A sophisticated criminal cyber-attack has had a major impact on the way SEPA works. We are working through all the services that we provide to understand what we need to do in the short and longer term to restore services. We are approaching this work with a sense of urgency.
Service status update: Environmental authorisations (Scotland) Regulations 2018
What are we able to do?
We can now accept:
- applications for an EASR18 authorisation (please contact sepa.org.uk/contact);
- online notifications EASR18 for orphan source or managed radioactive substances (only IAEA category 5 that: exceed 200 kBq; tritium sources exceeding 20 GBq; and electrodeposited source. Radioactive substances in IAEA category 4 and above require a permit).
What should you do now?
If you have made or wish to make an application for a permit under EASR18 please contact us at sepa.org.uk/contact. There is a fee associated with this service.
If you wish to make an online notification, you can use our online notification service for:
- managed radioactive substances;
- orphan source radioactive substances.
There is no fee associated with this service and it should take just a few minutes to complete.
Our main role is to protect the environment and human health by regulating activities that can cause pollution, and by monitoring the quality of Scotland’s air, land and water.
We regulate the management of radioactive substances, carry out environmental monitoring, undertake emergency response and investigate and regulate historic areas of radioactive contamination.
- What are radioactive substances?
- How are radioactive substances regulated?
- What about land contaminated by radioactive substances?
- Contact us
Radioactivity is the spontaneous emission of radiation from the nucleus of unstable atoms called radionuclides. Substances that emit radioactivity are called radioactive substances. Activities involving radioactive substances are called radioactive substances activities.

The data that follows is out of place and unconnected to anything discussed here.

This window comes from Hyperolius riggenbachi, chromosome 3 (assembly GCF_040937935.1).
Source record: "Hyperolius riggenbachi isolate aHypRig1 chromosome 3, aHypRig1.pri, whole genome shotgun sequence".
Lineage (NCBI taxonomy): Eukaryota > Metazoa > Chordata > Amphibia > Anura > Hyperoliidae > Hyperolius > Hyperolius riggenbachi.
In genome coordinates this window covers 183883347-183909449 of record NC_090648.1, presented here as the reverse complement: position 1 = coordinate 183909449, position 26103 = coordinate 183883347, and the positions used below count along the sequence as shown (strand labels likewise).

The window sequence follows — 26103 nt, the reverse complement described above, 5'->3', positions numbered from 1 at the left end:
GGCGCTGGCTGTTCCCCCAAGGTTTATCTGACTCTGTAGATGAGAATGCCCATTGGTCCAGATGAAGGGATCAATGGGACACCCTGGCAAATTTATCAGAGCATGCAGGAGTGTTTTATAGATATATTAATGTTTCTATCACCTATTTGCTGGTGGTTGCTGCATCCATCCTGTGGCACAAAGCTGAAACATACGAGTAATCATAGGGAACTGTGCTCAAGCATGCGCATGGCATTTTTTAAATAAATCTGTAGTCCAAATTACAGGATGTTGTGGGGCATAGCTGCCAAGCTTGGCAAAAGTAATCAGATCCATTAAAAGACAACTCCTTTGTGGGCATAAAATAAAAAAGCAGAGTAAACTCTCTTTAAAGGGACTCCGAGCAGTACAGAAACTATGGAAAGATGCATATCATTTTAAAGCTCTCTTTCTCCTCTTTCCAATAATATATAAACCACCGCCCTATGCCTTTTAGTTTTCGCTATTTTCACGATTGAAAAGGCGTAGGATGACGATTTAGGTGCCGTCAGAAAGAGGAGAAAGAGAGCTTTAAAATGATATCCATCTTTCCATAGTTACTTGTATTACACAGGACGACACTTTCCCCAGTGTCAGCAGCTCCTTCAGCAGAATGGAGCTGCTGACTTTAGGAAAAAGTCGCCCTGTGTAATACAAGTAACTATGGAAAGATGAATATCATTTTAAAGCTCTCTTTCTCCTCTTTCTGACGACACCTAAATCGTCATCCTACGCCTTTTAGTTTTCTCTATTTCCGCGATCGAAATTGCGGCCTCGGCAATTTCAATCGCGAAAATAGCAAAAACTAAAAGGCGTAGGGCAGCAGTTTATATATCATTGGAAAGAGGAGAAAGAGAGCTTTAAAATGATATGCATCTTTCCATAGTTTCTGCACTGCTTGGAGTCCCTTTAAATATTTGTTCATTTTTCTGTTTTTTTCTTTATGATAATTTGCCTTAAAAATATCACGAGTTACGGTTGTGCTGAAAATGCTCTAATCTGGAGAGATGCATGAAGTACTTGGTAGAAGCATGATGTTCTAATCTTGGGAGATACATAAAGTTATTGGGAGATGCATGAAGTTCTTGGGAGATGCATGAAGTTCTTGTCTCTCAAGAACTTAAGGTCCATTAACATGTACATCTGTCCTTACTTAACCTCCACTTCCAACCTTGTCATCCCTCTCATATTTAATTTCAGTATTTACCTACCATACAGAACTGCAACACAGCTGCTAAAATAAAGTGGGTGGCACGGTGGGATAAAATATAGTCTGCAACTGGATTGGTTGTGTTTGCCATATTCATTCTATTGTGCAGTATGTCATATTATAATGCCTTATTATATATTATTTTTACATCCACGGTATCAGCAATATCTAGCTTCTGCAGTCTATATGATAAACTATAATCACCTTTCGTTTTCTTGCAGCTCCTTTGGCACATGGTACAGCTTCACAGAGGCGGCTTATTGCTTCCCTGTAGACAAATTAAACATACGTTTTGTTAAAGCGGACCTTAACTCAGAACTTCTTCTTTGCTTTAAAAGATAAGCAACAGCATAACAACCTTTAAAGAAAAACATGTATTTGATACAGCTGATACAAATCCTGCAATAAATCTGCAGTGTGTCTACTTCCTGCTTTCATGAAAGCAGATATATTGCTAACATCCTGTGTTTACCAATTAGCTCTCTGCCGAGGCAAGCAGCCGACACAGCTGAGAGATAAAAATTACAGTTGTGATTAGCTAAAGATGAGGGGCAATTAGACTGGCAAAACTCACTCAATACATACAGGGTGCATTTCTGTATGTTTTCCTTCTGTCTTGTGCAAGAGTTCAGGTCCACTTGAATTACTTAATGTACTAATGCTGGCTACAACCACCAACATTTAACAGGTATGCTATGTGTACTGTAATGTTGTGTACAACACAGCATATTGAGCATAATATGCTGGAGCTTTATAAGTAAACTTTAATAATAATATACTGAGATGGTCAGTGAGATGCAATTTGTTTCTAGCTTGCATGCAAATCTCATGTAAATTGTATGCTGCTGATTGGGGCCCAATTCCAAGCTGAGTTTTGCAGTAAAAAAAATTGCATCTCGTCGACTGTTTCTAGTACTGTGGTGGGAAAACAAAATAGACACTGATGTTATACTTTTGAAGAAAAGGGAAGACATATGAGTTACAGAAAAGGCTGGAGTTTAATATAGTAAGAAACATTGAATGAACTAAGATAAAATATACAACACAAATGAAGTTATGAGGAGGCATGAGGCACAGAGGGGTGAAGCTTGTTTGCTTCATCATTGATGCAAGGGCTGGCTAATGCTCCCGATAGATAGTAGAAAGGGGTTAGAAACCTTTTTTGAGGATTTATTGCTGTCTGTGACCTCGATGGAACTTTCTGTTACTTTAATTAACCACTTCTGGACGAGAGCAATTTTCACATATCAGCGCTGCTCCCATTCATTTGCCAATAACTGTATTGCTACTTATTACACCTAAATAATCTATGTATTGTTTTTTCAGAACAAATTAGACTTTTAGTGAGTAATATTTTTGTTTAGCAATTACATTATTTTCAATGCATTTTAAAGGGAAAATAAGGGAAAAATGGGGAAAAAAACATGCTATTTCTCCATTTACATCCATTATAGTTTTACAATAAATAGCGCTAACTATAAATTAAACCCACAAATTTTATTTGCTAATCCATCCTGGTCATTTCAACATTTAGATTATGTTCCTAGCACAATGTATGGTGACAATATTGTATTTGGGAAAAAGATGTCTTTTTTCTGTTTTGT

Radioactivity can be used in a variety of ways, including:
- diagnosing and treating medical conditions in both humans and animals;
- measurement and control of industrial processes;
- materials testing, including industrial radiography;
- scientific and medical research and teaching;
- energy generation.
While radioactive substances have a number of useful purposes, exposure to radiation can be harmful to health and the environment so they must be carefully controlled.
The level at which a substance becomes ‘radioactive’ and into regulation is set out in the Environmental Authorisations (Scotland) Regulations 2018 (EA(S)R) and we regulate the management of radioactive substances under this. There are four types of authorisation under EA(S)R:
- general binding rules (GBRs);
We issue permits and registrations to the nuclear and non-nuclear industry containing conditions under which radioactive substances can be managed. We inspect authorised persons to assess compliance against their authorisation. Notification is used for low risk activities where we do not need to decide whether to grant or refuse an authorisation but need to know that the activity is being carried out. General binding rules are a set of mandatory rules that cover specific low risk activities that are described in Schedule 9 of EA(S)R.
For more information on what activities require which type of authorisation please see the Authorisation guide.
We regulate issues surrounding land contaminated by historic uses of radioactive substances under the Radioactive Contaminated Land (Scotland) Regulations 2007.
For more specific information on Dalgety Bay, please refer to our pages on that subject.
For more information or advice on the legislation and regulation of radioactive substances, please contact us.
You can report an incident involving radioactive material or radioactive waste by calling our 24 hour pollution hotline on 0800 80 70 60.